In a refugee camp in Jordan, a Syrian flute helps a displaced shepherd keep the past alive: “It took weeks to learn how to breathe in and blow out at the same time,” Jehad says. “Now I can play nonstop for hours.”
In a Jordanian village, the Al Qurashi family has been making olive oil for generations: “Harun dumps the pulp into a pan and massages the mess with his fingers. He scoops up a fist-sized portion, squeezes it between his palms.”
Nellie Safadi teaches Danny Wright how to make a Jordanian culinary staple: “In Arabic,” she says, “the word mansaf means ‘blow up.’ People eat the dish so fast it looks like it has exploded in every direction.”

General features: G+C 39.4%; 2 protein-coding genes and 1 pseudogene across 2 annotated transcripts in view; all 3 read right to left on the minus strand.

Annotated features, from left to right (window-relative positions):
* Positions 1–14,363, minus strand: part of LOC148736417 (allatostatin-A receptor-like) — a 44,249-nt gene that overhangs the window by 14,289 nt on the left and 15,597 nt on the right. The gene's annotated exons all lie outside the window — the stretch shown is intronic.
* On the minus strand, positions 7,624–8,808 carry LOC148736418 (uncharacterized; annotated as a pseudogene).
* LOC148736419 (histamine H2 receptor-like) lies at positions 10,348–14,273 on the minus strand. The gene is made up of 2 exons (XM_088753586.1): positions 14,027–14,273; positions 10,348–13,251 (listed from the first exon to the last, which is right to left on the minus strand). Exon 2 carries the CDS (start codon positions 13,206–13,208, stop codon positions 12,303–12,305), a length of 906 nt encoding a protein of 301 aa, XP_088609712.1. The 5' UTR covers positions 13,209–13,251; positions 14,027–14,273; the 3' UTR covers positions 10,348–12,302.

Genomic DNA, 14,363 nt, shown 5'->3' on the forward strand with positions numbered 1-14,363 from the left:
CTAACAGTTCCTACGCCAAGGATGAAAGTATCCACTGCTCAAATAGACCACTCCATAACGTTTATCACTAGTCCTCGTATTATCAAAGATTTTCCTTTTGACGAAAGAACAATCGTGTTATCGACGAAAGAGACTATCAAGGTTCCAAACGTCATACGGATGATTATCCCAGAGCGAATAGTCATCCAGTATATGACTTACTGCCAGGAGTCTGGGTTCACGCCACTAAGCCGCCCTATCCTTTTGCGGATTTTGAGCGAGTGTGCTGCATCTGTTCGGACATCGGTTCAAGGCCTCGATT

In Amman, writes Danny Wright, graffiti artists are tagging the city’s bland concrete walls, all the while exposing locals to non-traditional forms of expression.
Danny Wright visits Jordan’s Hammamat Ma’in: “I sat under the waterfall for ninety minutes. The roar drowned out all other sounds. After a while, I could no longer feel my limbs.”
Circassian dance includes acrobatics and long stretches of time spent on tiptoes.